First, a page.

Where Andrew sent his rolls out to be professionally developed (see his results here), I developed mine myself. Because so very little info was available online, and the data sheet in the film box specified only Ansco developers no longer made, I used the Mike Eckman Method: HC-110, Dilution B (1+31), for 6 minutes. Any film Mike’s not sure about, that’s how he develops it. He gets great results almost every time.
Developed, the GAF 125 suffered from moderate base fog. You expect that from film this old. The images themselves have good density.
I figured my scanner (Minolta ScanDual II) could cut through the base fog to get usable images, and I was right. It was challenging to load the negatives into the holder, however, because after 50 years tight in the canister they curl like crazy.
At snapshot size, these images look surprisingly good. Grain ranges from smooth to slight, and there’s a good range of tones, but the dark areas are very dark. At 100%, the grain really pops out and you see a distinct loss of shadow detail.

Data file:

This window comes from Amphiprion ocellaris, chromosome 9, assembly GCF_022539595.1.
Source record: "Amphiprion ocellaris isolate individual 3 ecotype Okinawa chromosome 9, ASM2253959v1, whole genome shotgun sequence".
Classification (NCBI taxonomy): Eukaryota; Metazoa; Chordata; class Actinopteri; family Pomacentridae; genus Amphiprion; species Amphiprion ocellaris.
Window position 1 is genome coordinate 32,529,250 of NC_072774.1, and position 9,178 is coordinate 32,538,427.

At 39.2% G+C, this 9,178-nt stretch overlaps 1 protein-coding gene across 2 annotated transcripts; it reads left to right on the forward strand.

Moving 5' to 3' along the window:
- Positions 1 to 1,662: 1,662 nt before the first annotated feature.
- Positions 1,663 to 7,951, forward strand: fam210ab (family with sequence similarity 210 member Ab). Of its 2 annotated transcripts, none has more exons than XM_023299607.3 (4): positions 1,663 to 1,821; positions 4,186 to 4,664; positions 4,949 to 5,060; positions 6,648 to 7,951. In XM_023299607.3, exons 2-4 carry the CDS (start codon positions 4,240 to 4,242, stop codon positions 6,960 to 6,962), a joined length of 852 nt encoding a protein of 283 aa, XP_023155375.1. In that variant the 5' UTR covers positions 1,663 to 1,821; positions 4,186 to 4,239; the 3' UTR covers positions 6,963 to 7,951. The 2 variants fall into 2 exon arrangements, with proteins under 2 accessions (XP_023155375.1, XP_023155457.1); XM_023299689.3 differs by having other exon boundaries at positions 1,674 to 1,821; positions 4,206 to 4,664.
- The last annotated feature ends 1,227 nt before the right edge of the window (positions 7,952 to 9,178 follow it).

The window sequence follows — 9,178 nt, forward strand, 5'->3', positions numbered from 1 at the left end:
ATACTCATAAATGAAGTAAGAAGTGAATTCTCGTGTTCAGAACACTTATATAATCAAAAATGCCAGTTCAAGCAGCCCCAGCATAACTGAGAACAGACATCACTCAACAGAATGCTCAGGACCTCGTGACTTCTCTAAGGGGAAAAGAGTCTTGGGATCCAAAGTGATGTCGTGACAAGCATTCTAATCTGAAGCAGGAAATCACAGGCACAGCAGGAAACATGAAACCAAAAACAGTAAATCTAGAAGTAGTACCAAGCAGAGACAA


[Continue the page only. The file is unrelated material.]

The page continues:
I got a ton of dust on these; spotting the negatives in Photoshop took forever. A few were so bad that I gave up. But beyond that and a little sharpening, these scans needed very little post-processing.
I brought the N90s with me when I made a trip along the old Brookville Road in southeastern Indiana. That road is US 52 today. I stopped in the small town of Morristown and photographed its main street in the full sun. Here are several of the photos. Among them are photos of the Kopper Kettle restaurant, which I visited and reviewed as part of the Indiana Fried Chicken Tour many years ago; read that review here.
This was a successful roll overall, and I’ll share more photos from it in upcoming posts.
We stopped here because I saw an abandoned segment of the old highway, and because I’m a roadgeek I wanted to photograph it. This photograph is westbound. The photo of the house above is from about the same place, but I was facing the other way.
This house used to be the Whispering Winds restaurant. I didn’t know that until someone found information on my site about Brookville Road, and emailed me to ask if I knew anything about the Whispering Winds restaurant. She ate there many times while it was open, and wondered if the house still stood. I did a little research and found this photograph on a Facebook group. The poster said that the people in the photo were her grandparents and aunt, and they owned and operated the restaurant.